No one can hide behind their faith and titles to assume that their true selves may never come to bare. Your cassock can cover your skin… but never your character.
“The greatest authority is authority over ourselves!”
Authority is such a great thing to have but many are yet to know that the greatest authority to have is authority over what entices them. If a man can’t control his desire for food, it will lead him where he never imagined; even his death. If he can’t control his libido, he will take decisions he has only thought little about.
A man of authority is not one who has a thousand followers but he who will not follow his lust wherever it leads him. When a man has no control over himself, he will lose in a day what he took ages to build.
Self-control is such a great authority to have and every person should strive to have it. It is only when we have it that we can control everything around us. If we want to be people of authority, we first need to have authority over ourselves.
“Your addiction may eventually destroy you!”
Our obsessions can become addictions and our addictions can soon become our slave masters. When we become so obsessed about a thing, it may soon be our addiction when we have it. When we so badly long for a thing and we eventually have it, it becomes something we can’t do without.
THE BOY CALLED A GIRL talks about addictions. There are so many things we can be addicted to; social media, smart phones, gadgets, our pleasures and what have you. Such addictions render us unproductive. We may spend a chunk of our lives on our addictions because they are time-consuming.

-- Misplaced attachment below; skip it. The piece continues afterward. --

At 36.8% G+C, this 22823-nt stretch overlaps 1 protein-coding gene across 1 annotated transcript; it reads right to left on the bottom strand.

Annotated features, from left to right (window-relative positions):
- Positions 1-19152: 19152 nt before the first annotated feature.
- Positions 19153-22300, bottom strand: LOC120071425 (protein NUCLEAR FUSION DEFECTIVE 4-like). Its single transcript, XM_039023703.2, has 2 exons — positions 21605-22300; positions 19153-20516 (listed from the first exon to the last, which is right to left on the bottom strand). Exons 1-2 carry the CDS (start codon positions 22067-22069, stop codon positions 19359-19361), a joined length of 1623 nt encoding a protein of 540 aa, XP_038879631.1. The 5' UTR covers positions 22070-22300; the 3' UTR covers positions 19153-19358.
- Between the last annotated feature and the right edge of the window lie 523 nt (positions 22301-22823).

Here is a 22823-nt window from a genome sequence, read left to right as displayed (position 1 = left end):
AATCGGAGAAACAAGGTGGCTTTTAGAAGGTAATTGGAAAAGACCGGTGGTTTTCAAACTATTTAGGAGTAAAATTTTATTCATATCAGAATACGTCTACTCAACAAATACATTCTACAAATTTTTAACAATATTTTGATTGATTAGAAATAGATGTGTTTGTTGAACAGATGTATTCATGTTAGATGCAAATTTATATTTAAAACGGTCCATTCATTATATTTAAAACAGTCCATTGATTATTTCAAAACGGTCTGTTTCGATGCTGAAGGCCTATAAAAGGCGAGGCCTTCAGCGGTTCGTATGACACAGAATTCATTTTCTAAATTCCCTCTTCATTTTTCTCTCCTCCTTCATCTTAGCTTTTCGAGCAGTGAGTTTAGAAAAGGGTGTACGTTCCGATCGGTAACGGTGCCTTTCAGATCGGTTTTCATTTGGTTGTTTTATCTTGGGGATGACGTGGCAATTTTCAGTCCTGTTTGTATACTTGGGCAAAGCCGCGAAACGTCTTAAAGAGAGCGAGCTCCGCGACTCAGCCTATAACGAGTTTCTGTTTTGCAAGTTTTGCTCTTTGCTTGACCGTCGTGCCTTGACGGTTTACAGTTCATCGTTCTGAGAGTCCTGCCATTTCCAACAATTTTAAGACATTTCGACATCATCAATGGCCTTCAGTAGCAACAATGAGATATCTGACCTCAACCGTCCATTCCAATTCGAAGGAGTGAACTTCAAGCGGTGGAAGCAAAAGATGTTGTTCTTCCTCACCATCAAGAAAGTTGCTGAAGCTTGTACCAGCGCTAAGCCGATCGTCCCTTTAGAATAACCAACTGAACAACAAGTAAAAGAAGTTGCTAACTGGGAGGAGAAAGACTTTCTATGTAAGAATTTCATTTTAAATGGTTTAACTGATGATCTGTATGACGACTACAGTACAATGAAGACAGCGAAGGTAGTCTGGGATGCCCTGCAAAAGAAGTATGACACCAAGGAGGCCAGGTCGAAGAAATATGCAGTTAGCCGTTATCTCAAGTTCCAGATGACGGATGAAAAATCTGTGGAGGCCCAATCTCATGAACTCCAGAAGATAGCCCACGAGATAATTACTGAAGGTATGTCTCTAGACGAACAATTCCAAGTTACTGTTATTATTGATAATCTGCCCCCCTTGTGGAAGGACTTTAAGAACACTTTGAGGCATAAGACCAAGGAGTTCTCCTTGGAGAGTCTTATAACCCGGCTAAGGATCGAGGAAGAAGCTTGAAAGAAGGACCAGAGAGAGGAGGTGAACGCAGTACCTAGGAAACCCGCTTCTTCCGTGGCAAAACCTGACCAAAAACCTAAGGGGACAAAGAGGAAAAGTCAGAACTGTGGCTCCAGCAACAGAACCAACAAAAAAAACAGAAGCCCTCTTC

Our addictions will destroy us. The earlier each of us deals with theirs, the better it may be for us.
“Charm attracts but character keeps a relationship!”
If charm were to be an edifice, character would have been its foundation. If charm were to be the packaging of a product, the content of that product would have been character. Charm indeed attracts all but what will keep everyone is character.
When a man is so enchanted by a woman’s beauty, he ought to remember that what really matters is the character behind the beauty. When a woman admires a man’s wits so badly, she must always know that wits without good character will get nowhere.
If you want to settle down with a man, pay attention to their character. If you want to walk down the aisle with a woman, pay attention to what she is on the inside, not outside. Charm attracts but what keeps every relationship is character.
Kobina Ansah is a Ghanaian playwright and Chief Scribe of Scribe Communications ( www.scribecommltd.com ), an Accra-based writing firm. His new play, THE BOY CALLED A GIRL, shows on July 20th at National Theatre. Call 0269654873 for details.
Kobina Ansah, © 2019
The writer is a playwright and Chief Scribe of Scribe Communications, an Accra-based writing company (www.scribecommltd.com). Author column: KobinaAnsah
Disclaimer: "The views/contents expressed in this article are the sole responsibility of the author(s) and do not neccessarily reflect those of Modern Ghana. Modern Ghana will not be responsible or liable for any inaccurate or incorrect statements contained in this article."